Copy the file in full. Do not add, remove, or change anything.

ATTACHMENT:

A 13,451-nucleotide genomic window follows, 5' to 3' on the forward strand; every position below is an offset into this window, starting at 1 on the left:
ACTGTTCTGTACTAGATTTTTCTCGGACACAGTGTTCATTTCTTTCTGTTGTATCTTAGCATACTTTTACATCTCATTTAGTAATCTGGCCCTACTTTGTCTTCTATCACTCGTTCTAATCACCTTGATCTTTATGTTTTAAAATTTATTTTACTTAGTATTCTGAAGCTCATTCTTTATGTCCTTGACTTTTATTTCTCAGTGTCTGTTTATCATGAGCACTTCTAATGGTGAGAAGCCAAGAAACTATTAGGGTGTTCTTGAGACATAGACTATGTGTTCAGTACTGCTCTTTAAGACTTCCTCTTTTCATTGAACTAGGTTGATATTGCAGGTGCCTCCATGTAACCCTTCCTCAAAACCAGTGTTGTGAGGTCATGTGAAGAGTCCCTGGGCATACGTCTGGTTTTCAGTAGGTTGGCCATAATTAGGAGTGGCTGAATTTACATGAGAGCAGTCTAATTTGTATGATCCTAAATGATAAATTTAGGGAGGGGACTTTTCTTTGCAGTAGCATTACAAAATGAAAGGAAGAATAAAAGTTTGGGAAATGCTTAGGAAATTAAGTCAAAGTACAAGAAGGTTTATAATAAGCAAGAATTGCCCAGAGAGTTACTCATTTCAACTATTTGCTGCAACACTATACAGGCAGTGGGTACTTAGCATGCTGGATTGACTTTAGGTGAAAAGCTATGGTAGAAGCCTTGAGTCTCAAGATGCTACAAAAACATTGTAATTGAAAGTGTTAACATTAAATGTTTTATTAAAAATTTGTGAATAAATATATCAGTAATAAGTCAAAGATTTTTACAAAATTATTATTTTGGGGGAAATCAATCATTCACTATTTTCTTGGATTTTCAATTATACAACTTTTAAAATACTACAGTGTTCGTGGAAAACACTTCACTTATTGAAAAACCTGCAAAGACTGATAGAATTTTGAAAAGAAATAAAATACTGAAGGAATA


A 13,451-nucleotide genomic window follows, 5' to 3' on the forward strand; every position below is an offset into this window, starting at 1 on the left:
ACTGTTCTGTACTAGATTTTTCTCGGACACAGTGTTCATTTCTTTCTGTTGTATCTTAGCATACTTTTACATCTCATTTAGTAATCTGGCCCTACTTTGTCTTCTATCACTCGTTCTAATCACCTTGATCTTTATGTTTTAAAATTTATTTTACTTAGTATTCTGAAGCTCATTCTTTATGTCCTTGACTTTTATTTCTCAGTGTCTGTTTATCATGAGCACTTCTAATGGTGAGAAGCCAAGAAACTATTAGGGTGTTCTTGAGACATAGACTATGTGTTCAGTACTGCTCTTTAAGACTTCCTCTTTTCATTGAACTAGGTTGATATTGCAGGTGCCTCCATGTAACCCTTCCTCAAAACCAGTGTTGTGAGGTCATGTGAAGAGTCCCTGGGCATACGTCTGGTTTTCAGTAGGTTGGCCATAATTAGGAGTGGCTGAATTTACATGAGAGCAGTCTAATTTGTATGATCCTAAATGATAAATTTAGGGAGGGGACTTTTCTTTGCAGTAGCATTACAAAATGAAAGGAAGAATAAAAGTTTGGGAAATGCTTAGGAAATTAAGTCAAAGTACAAGAAGGTTTATAATAAGCAAGAATTGCCCAGAGAGTTACTCATTTCAACTATTTGCTGCAACACTATACAGGCAGTGGGTACTTAGCATGCTGGATTGACTTTAGGTGAAAAGCTATGGTAGAAGCCTTGAGTCTCAAGATGCTACAAAAACATTGTAATTGAAAGTGTTAACATTAAATGTTTTATTAAAAATTTGTGAATAAATATATCAGTAATAAGTCAAAGATTTTTACAAAATTATTATTTTGGGGGAAATCAATCATTCACTATTTTCTTGGATTTTCAATTATACAACTTTTAAAATACTACAGTGTTCGTGGAAAACACTTCACTTATTGAAAAACCTGCAAAGACTGATAGAATTTTGAAAAGAAATAAAATACTGAAGGAATA